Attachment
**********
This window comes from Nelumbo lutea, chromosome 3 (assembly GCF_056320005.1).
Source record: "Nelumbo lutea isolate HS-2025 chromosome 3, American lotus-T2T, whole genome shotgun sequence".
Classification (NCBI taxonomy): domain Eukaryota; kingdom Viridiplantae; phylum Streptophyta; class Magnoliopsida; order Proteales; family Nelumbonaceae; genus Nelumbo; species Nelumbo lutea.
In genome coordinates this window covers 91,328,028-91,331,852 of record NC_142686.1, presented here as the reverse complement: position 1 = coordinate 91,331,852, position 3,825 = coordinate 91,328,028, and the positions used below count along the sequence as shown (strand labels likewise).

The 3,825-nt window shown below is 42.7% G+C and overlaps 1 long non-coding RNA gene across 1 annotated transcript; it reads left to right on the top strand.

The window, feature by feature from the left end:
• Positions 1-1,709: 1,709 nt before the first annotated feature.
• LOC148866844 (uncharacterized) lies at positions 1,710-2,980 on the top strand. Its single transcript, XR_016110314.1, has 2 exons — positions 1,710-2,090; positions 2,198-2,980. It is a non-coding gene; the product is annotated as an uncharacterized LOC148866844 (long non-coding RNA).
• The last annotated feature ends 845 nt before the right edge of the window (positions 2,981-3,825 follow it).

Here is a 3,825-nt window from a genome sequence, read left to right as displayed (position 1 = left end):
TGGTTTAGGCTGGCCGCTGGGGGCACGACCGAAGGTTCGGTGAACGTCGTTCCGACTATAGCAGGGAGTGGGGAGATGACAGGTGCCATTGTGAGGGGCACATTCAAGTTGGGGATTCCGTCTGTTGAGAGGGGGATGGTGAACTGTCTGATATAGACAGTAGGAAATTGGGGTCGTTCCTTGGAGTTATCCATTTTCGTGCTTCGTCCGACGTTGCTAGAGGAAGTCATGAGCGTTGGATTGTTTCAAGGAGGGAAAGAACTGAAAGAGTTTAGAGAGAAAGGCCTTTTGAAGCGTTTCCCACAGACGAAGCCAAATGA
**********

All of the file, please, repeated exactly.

This window comes from Nelumbo lutea, chromosome 3 (assembly GCF_056320005.1).
Source record: "Nelumbo lutea isolate HS-2025 chromosome 3, American lotus-T2T, whole genome shotgun sequence".
Classification (NCBI taxonomy): domain Eukaryota; kingdom Viridiplantae; phylum Streptophyta; class Magnoliopsida; order Proteales; family Nelumbonaceae; genus Nelumbo; species Nelumbo lutea.
In genome coordinates this window covers 91,328,028-91,331,852 of record NC_142686.1, presented here as the reverse complement: position 1 = coordinate 91,331,852, position 3,825 = coordinate 91,328,028, and the positions used below count along the sequence as shown (strand labels likewise).

The 3,825-nt window shown below is 42.7% G+C and overlaps 1 long non-coding RNA gene across 1 annotated transcript; it reads left to right on the top strand.

The window, feature by feature from the left end:
• Positions 1-1,709: 1,709 nt before the first annotated feature.
• LOC148866844 (uncharacterized) lies at positions 1,710-2,980 on the top strand. Its single transcript, XR_016110314.1, has 2 exons — positions 1,710-2,090; positions 2,198-2,980. It is a non-coding gene; the product is annotated as an uncharacterized LOC148866844 (long non-coding RNA).
• The last annotated feature ends 845 nt before the right edge of the window (positions 2,981-3,825 follow it).

Here is a 3,825-nt window from a genome sequence, read left to right as displayed (position 1 = left end):
TGGTTTAGGCTGGCCGCTGGGGGCACGACCGAAGGTTCGGTGAACGTCGTTCCGACTATAGCAGGGAGTGGGGAGATGACAGGTGCCATTGTGAGGGGCACATTCAAGTTGGGGATTCCGTCTGTTGAGAGGGGGATGGTGAACTGTCTGATATAGACAGTAGGAAATTGGGGTCGTTCCTTGGAGTTATCCATTTTCGTGCTTCGTCCGACGTTGCTAGAGGAAGTCATGAGCGTTGGATTGTTTCAAGGAGGGAAAGAACTGAAAGAGTTTAGAGAGAAAGGCCTTTTGAAGCGTTTCCCACAGACGAAGCCAAATGA